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The Consumer Financial Protection Bureau (CFPB) fined Wells Fargo $185 million last week due to unlawful sales practices. It was the largest fine in the regulatory agency's five-year history.

Wells Fargo employees illegally and secretly opened roughly 1.5 million deposit accounts and transferred funds from existing consumers' accounts to these ghost accounts. Employees opened the accounts to reach their sales targets and get earn bonuses.

This unsavory episode rekindled fears about the honesty of the banking industry. Wells Fargo, the country's second largest bank, had escaped relatively lightly in the 2008 financial crisis and subsequently, but now joins a list of major institutions whose practices have been illegal or at least grossly unfair to consumers. It was the second time in recent months that the bank's actions of led to a CFPB fine. 

It also once again spotlighted the work of the CFPB, the regulatory agency that oversees financial services firms' products and services. The CFPB was part of the Dodd-Frank Wall Street Reform and Consumer Protection Act of 2010. The legislation, which was named for former Sen. Christopher Dodd (D-Conn.) and ex-Congressman Barney Frank (D-Mass.), aimed to curb the type of excesses that led to the 2008 financial services crisis. 

The main political parties, Democrats and Republicans, have disagreed vehemently about the CFPB with Democrats crediting it for reigning in the sort of excesses that created the banking crisis of 2008 and Republicans saying it is unnecessary and favoring its dismantling, along with much of Dodd Frank. The debate underscores the role of government in business, a major issue in the current presidential campaign between Hillary Clinton and Donald Trump.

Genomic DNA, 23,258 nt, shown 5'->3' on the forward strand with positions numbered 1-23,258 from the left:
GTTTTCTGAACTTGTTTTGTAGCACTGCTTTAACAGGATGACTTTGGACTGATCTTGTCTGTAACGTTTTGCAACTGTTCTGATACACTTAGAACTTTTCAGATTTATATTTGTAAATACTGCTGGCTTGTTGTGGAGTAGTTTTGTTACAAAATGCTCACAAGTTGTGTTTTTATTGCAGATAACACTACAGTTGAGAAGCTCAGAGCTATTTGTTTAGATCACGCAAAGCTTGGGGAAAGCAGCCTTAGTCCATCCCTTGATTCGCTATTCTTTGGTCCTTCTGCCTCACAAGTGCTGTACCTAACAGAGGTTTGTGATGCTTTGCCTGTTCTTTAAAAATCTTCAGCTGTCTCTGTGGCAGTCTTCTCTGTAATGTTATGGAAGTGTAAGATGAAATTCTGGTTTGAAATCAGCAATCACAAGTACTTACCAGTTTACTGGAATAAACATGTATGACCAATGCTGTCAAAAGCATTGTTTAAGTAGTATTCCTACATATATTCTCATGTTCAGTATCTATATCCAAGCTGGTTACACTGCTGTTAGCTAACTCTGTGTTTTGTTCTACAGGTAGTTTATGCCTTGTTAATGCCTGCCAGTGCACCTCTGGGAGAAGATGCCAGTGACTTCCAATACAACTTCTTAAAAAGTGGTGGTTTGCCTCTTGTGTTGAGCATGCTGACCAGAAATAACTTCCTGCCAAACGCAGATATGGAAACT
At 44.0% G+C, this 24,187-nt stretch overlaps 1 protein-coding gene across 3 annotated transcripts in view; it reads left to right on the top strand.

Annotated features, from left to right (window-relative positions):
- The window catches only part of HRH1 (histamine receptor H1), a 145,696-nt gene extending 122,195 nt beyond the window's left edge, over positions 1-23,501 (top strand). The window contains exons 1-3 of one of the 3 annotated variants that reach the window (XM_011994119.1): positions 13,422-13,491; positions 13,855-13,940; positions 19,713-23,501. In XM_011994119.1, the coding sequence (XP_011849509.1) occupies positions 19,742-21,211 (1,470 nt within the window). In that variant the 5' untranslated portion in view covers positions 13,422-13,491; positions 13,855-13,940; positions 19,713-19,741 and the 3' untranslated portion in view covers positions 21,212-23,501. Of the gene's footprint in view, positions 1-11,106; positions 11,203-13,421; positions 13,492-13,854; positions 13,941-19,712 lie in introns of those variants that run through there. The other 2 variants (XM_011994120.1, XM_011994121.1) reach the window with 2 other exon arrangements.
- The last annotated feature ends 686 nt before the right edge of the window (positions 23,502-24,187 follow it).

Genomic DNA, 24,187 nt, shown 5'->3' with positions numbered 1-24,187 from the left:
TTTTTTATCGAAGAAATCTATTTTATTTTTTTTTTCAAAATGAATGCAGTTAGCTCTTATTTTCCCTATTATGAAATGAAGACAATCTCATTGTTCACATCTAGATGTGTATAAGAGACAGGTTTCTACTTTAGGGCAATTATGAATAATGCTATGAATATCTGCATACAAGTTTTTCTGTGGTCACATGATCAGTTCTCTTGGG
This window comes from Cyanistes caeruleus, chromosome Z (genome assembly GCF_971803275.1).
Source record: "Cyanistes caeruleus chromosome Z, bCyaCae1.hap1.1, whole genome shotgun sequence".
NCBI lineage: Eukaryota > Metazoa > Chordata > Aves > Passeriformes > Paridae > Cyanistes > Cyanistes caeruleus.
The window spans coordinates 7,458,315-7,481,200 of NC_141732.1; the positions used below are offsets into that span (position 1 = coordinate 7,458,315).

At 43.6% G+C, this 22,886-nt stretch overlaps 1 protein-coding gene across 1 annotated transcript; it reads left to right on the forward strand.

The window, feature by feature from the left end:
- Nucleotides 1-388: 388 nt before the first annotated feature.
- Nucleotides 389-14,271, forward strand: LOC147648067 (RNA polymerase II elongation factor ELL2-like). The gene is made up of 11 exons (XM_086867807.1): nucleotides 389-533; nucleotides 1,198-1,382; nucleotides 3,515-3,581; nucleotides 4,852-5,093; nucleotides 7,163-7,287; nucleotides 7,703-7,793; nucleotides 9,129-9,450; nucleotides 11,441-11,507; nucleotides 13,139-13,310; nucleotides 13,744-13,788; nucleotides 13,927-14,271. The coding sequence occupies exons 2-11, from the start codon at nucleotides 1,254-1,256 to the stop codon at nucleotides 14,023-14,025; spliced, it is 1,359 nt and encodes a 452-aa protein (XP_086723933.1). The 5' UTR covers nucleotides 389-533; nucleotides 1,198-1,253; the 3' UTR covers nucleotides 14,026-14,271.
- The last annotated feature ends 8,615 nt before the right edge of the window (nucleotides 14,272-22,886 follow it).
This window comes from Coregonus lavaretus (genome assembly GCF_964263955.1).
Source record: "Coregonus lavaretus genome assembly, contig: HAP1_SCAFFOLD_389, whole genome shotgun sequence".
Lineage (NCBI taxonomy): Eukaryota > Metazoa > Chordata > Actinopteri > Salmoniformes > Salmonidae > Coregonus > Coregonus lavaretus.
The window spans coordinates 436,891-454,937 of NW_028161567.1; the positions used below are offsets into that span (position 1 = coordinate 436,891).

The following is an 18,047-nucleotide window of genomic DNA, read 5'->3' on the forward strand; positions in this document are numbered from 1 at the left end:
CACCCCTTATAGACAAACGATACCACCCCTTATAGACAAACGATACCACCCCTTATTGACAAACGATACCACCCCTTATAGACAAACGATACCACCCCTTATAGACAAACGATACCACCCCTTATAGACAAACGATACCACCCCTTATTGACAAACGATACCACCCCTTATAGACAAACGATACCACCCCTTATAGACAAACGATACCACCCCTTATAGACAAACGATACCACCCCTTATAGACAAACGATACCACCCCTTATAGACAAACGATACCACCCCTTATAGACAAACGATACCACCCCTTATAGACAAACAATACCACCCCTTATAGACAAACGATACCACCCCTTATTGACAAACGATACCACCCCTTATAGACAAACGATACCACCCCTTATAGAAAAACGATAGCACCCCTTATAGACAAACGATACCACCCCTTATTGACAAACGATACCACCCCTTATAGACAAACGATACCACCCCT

Wells Fargo's employees illegally enrolled unaware customers for products and services like deposit accounts, credit cards, debit cards, and online banking. According to the bank's analysis, its employees applied for roughly 565,000 unauthorized credit card accounts, which resulted in annual fees and other charges for customers.

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Federal law prohibits disclosure of personal information to create unapproved deposit and credit card accounts in addition to the issuance of debit and credit cards. The bank has fired 5300 employees related to the scandal and issued public apologies, but the bank's critics say that its senior management should be held accountable for creating an environment in which employees were pressured to hit sales quotas. 

CFPB Director Richard Cordray blamed Wells Fargo's corporate culture for permitting "reckless, unsafe or unsound practices," according to The Washington Post.

Wells Fargo was recently charged with wrongfully levying illegal fees on student loans and failing to provide payment information to customers, which they were entitled to receive. The bank has to pay a $3.6 million penalty to the CFPB.

"Because of the breakdowns throughout Wells Fargo's servicing process, thousands of student loan borrowers encountered problems with their loans or received misinformation about their payment options," the CFPB said.

Since 2011, CFPB has fined many of the country's major banks. Democrats say this has placed a check on banking misbehavior. Some Republicans have called it a "rogue agency. In July 2015, former presidential candidate Ted Cruz introduced a measure to abolish the CFPB outright, saying it "does little to protect consumers." Trump, who tangled with Cruz on many issues during the Republican primary, largely agreed with the Texas senator. 

Yet the recent action against Wells Fargo will likely weaken such arguments.

A day after the CFPB action against Wells Fargo, Clinton called it "a stark reminder of why we need a strong consumer watchdog to safeguard against unfair and deceptive practices."

This article is commentary by an independent contributor. At the time of publication, the author held no positions in the stocks mentioned.